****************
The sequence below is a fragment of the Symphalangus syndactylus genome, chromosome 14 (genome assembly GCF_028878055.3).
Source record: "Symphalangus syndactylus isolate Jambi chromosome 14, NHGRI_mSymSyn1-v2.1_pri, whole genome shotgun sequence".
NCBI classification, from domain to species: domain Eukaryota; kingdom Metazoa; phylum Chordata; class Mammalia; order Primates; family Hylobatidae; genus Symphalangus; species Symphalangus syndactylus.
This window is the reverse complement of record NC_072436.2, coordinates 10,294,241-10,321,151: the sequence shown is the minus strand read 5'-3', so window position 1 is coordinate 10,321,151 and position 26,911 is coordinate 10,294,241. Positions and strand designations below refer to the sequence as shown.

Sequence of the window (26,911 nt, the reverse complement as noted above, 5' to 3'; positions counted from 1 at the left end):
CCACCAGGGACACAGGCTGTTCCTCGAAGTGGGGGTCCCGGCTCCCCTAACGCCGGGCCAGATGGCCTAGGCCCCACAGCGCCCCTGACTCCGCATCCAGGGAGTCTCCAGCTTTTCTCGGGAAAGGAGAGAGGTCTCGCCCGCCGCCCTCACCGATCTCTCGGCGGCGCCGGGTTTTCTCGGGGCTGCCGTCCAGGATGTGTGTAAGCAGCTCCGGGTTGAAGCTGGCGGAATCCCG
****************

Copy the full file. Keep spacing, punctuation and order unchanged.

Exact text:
The sequence below is a fragment of the Symphalangus syndactylus genome, chromosome 14 (genome assembly GCF_028878055.3).
Source record: "Symphalangus syndactylus isolate Jambi chromosome 14, NHGRI_mSymSyn1-v2.1_pri, whole genome shotgun sequence".
NCBI classification, from domain to species: domain Eukaryota; kingdom Metazoa; phylum Chordata; class Mammalia; order Primates; family Hylobatidae; genus Symphalangus; species Symphalangus syndactylus.
This window is the reverse complement of record NC_072436.2, coordinates 10,294,241-10,321,151: the sequence shown is the minus strand read 5'-3', so window position 1 is coordinate 10,321,151 and position 26,911 is coordinate 10,294,241. Positions and strand designations below refer to the sequence as shown.

Sequence of the window (26,911 nt, the reverse complement as noted above, 5' to 3'; positions counted from 1 at the left end):
CCACCAGGGACACAGGCTGTTCCTCGAAGTGGGGGTCCCGGCTCCCCTAACGCCGGGCCAGATGGCCTAGGCCCCACAGCGCCCCTGACTCCGCATCCAGGGAGTCTCCAGCTTTTCTCGGGAAAGGAGAGAGGTCTCGCCCGCCGCCCTCACCGATCTCTCGGCGGCGCCGGGTTTTCTCGGGGCTGCCGTCCAGGATGTGTGTAAGCAGCTCCGGGTTGAAGCTGGCGGAATCCCG